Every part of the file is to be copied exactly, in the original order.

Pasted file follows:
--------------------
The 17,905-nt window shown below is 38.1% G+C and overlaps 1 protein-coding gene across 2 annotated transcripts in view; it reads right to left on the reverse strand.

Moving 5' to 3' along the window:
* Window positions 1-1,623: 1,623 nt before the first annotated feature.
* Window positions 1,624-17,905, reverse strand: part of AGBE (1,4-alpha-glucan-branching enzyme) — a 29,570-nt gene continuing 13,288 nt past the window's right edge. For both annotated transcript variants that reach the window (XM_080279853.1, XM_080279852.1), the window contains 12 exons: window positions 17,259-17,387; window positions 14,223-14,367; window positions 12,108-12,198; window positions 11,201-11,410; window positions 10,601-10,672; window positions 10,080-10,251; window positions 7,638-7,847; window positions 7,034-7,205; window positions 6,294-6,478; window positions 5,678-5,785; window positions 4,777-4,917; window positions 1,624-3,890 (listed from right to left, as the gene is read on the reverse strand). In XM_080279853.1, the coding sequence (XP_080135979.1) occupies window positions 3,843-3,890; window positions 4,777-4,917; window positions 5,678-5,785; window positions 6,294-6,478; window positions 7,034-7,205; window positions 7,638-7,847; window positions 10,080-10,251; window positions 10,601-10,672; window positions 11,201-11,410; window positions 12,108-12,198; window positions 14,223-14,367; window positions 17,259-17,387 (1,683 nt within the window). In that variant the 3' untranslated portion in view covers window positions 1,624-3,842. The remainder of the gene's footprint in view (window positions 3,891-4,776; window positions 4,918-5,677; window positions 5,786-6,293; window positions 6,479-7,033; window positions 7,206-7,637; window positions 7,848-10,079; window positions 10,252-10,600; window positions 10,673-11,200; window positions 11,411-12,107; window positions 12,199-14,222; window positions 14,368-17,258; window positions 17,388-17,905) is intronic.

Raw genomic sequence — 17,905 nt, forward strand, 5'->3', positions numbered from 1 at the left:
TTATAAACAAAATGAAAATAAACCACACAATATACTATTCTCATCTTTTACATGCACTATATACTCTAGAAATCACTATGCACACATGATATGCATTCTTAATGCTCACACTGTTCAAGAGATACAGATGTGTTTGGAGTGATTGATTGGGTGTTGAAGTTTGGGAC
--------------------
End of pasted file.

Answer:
The 17,905-nt window shown below is 38.1% G+C and overlaps 1 protein-coding gene across 2 annotated transcripts in view; it reads right to left on the reverse strand.

Moving 5' to 3' along the window:
* Window positions 1-1,623: 1,623 nt before the first annotated feature.
* Window positions 1,624-17,905, reverse strand: part of AGBE (1,4-alpha-glucan-branching enzyme) — a 29,570-nt gene continuing 13,288 nt past the window's right edge. For both annotated transcript variants that reach the window (XM_080279853.1, XM_080279852.1), the window contains 12 exons: window positions 17,259-17,387; window positions 14,223-14,367; window positions 12,108-12,198; window positions 11,201-11,410; window positions 10,601-10,672; window positions 10,080-10,251; window positions 7,638-7,847; window positions 7,034-7,205; window positions 6,294-6,478; window positions 5,678-5,785; window positions 4,777-4,917; window positions 1,624-3,890 (listed from right to left, as the gene is read on the reverse strand). In XM_080279853.1, the coding sequence (XP_080135979.1) occupies window positions 3,843-3,890; window positions 4,777-4,917; window positions 5,678-5,785; window positions 6,294-6,478; window positions 7,034-7,205; window positions 7,638-7,847; window positions 10,080-10,251; window positions 10,601-10,672; window positions 11,201-11,410; window positions 12,108-12,198; window positions 14,223-14,367; window positions 17,259-17,387 (1,683 nt within the window). In that variant the 3' untranslated portion in view covers window positions 1,624-3,842. The remainder of the gene's footprint in view (window positions 3,891-4,776; window positions 4,918-5,677; window positions 5,786-6,293; window positions 6,479-7,033; window positions 7,206-7,637; window positions 7,848-10,079; window positions 10,252-10,600; window positions 10,673-11,200; window positions 11,411-12,107; window positions 12,199-14,222; window positions 14,368-17,258; window positions 17,388-17,905) is intronic.

Raw genomic sequence — 17,905 nt, forward strand, 5'->3', positions numbered from 1 at the left:
TTATAAACAAAATGAAAATAAACCACACAATATACTATTCTCATCTTTTACATGCACTATATACTCTAGAAATCACTATGCACACATGATATGCATTCTTAATGCTCACACTGTTCAAGAGATACAGATGTGTTTGGAGTGATTGATTGGGTGTTGAAGTTTGGGAC